That night I was propping the eyelids open on a long drive to Ullapool with Wally for a week in the hills with friends.

Hills on the north side of the A835 plastered with snow
Monday I was good for very little so Wally and I took the skis for wander in the hills on the south side of the A835. The touring was good, and I skied my first proper powder. Heaven!

A snow covered Beinn Gobhlach across Loch Broom
On Tuesday I was still feeling a bit useless, so while the rest of the team broke trail part of the way up Gleannn na Sguaib (they didn't get too far), I took the bike for a Jantastic spin, exploring the coast road North of Ullapool. I was treated to rolling hills and stunning views like this one across Loch Broom.

Suilven's western peaks. Where's Wally?
By Wednesday I was getting my mojo back, so I joined the team on a bike/hike mission in to Scotland's most striking mountain- the lovely Suilven.  It was a big day, and the conditions were interesting with plenty of exposure on the snowy ledges along the ridge.

Bone Caves of Inchnadamph
Thursday was thawing badly and we all needed a rest so we sauntered up to the Bone Caves of Inchnadamph for a spot of speleology and botanising, followed up by tea and cake in the cafe above Northwest Outdoors (recommended).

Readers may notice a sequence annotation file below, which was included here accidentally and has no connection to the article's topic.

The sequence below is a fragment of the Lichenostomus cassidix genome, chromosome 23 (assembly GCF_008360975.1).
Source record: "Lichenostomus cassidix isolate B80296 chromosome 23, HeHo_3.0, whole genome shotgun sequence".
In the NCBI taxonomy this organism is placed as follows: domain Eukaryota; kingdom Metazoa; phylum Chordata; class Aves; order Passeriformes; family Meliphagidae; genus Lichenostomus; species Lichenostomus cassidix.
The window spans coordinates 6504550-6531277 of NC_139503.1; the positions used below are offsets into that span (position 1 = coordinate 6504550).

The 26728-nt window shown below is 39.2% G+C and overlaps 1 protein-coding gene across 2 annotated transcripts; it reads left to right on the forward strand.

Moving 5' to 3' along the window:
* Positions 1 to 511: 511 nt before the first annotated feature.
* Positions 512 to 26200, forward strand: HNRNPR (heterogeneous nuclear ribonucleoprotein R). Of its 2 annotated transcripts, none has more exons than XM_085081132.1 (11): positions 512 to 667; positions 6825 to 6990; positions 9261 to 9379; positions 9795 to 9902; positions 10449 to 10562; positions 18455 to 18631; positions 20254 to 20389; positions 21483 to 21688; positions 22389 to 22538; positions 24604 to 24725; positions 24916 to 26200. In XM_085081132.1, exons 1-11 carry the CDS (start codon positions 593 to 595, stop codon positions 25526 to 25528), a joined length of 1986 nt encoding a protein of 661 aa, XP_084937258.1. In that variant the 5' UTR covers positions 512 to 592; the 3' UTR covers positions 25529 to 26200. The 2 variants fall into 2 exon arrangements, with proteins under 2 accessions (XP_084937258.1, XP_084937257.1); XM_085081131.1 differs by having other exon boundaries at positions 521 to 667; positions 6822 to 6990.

Above the Inversion on Beinn Dearg
On friday things got very good.  We battered our way in the Gleann na Sguaib, following the trail broken by many hapless folk over the week.  None had made it beyond the final lochain, but we soon found that the snow thinned towards the bealach and before long we were stood in the mist contemplating the final snowy cone to the summit of Beinn Dearg. Miraculously, the mists parted as we climbed, and we were soon above an incredible inversion!

Scrambling on Stac Pollaidh
On saturday it was back to the clag, and a soggy scramble along the ridge on Stac Pollaidh.  We baulked at the final technical section to the summit, which looked horrible- something to come back for on a dry day!

Lonely and lost
 Finally there was yesterday.... I should have been resting but I was up early for a bike/slog back up on the the Beinn Dearg ridge to retrieve my lost ice axe. Doh!